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Cartoonists At The Opera

One of the sketches from Batton Lash.
Batton Lash
One of the sketches from Batton Lash.

San Diego Opera Brings In Comics Artists To Sketch At Rehearsals

San Diego Opera kicked off its 2014 season with “Pagliacci” (playing Friday and Sunday matinee) and at the dress rehearsal there were cartoonists on hand to sketch the action.

Cartoonists at the Opera

Batton Lash is a San Diego cartoonist who got his introduction to opera through comics: "My introduction to 'Pagliacci' was a Batman comic from 1962, where The Joker was going to rob the payroll of the Gotham City Opera House and it was 'Pagliacci,' of course, and Batman figured it out, but what he didn’t know was the clown on stage was The Joker in disguise who gassed Batman and was going to unmask him in front of the entire opera audience. Luckily for us, The Joker failed and that’s an opera unto itself but again that was my introduction to this opera."

Now Lash is one of four cartoonists (Eric Shanower, Marty Davis, and Scott Benefiel being the others) sketching at the dress rehearsal of San Diego Opera’s "Pagliacci."


"What I usually do is just very quick sketches of all the action, it’s tough to nail down those actors cause they are running around singing and dancing," Lash said. "We do the sketches, and I do a bunch of them and luckily, I’m last, I get the final cut, and I scan them in and send them to Ed Wilensky who puts them up on the San Diego Opera website. And I also put them up on my website as well so it’s great fun to do it and finish it plus it’s a challenge cause usually I do the panel to panel continuity but to do something that’s a little more concentrated and colorful, that’s a challenge and fun to do."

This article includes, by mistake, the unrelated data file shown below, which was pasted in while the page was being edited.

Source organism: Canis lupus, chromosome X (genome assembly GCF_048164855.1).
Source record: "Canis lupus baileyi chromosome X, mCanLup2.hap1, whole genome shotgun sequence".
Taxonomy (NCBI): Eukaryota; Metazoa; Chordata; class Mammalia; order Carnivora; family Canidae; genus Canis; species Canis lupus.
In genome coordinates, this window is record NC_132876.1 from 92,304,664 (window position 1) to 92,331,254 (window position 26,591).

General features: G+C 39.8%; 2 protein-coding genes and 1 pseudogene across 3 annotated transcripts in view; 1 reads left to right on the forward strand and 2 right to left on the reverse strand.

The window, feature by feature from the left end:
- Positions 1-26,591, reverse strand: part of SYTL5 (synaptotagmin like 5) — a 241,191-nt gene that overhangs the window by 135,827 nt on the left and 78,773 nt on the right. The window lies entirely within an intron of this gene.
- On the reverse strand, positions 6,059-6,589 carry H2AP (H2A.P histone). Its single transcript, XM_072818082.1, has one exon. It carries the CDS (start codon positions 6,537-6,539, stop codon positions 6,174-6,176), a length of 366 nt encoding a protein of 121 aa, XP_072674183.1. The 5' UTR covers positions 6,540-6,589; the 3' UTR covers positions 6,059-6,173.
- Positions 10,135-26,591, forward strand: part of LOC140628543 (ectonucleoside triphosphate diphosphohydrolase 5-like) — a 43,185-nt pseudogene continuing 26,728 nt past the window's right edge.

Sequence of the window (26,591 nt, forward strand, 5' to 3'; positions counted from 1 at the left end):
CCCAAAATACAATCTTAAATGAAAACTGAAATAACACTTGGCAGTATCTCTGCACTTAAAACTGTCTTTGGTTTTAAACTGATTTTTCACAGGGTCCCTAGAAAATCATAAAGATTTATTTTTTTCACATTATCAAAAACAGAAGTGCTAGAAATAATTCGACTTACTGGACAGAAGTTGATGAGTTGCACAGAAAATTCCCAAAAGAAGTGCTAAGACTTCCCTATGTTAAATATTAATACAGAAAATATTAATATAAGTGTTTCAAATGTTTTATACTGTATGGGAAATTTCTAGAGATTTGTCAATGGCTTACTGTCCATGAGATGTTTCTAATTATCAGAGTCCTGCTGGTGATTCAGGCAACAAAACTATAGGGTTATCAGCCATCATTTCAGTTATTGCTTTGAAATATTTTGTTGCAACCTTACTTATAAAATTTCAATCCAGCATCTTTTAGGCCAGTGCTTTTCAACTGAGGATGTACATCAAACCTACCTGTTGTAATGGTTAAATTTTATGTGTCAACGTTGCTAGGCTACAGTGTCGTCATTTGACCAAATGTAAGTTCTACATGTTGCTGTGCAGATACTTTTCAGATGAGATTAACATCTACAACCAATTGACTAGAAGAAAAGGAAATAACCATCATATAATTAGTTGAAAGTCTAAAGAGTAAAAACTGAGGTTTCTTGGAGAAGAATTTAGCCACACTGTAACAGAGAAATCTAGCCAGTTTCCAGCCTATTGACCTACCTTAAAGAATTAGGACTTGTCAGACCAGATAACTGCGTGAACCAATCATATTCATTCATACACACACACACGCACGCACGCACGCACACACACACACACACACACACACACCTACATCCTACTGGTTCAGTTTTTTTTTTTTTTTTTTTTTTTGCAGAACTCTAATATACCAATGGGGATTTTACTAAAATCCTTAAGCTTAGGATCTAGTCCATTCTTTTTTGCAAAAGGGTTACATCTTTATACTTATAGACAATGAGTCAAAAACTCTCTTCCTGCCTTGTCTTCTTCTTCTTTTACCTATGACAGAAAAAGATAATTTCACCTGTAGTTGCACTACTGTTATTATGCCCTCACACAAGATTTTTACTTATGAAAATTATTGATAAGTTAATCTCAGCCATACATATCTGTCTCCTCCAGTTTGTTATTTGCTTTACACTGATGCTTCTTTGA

Back in 2011, Eric Shawnower was the first cartoonist San Diego Opera invited to a rehearsal.

Silvio and his nose by Eric Shanower.
Eric Shanower
Silvio and his nose by Eric Shanower.

"I’m a cartoonist. I sit ay my table in my studio and I draw pictures in little boxes for a living and I don’t get that much opportunity to draw from life and I haven’t done a whole lot of life drawing in many years until they asked me and I thought it’s a good opportunity," Shanower said. "What’s the most fun to sketch? I usually like drawing people’s faces and trying to get a little bit of a caricature in there so that’s the most fun for me, to take someone’s face and exaggerate their expressions and their features a little bit. Silvio had a really great nose and forehead, I always worry that the actors are gonna be a little angry with me. He has a large pointed nose, so I just thought that was a great opportunity, I just want to get that feature down, just carve it out of the paper. The woman tonight, Nedda, she was hard to capture, she was really hard to get. I don’t think I got any good pictures of her, any drawings that really got her, more of her gestures rather than her face. It just whips by the whole thing whips by and I wish I had more chance to actually let the story get in because I’m so busy concentrating on the drawing that I often have no idea what’s going on on stage."

Lash also sketched at the recent "Samson and Delilah" and "Barber of Seville" operas.

"The more I learn about opera," Lash said, "the more I see how comics and opera really are kindred spirits that both have a bad rap with the general public that they either are put off by comics or put off by opera, but the stories are larger than life, over the top, the costumes are colorful, the characters, are very broad and they each have endured, the stories have endured over centuries, and like the comics, everyone knows the story of Superman or Batman and Spiderman and I have no doubt that they will endure as long as some of the most popular operas have."


San Diego Opera hopes these cartoonists can help break down stereotypes about opera being stuffy and perhaps introduce a classic like 'Pagliacci' to a new audience.

You can find all the artists' sketches on San Diego Opera's blog, Aria Serious.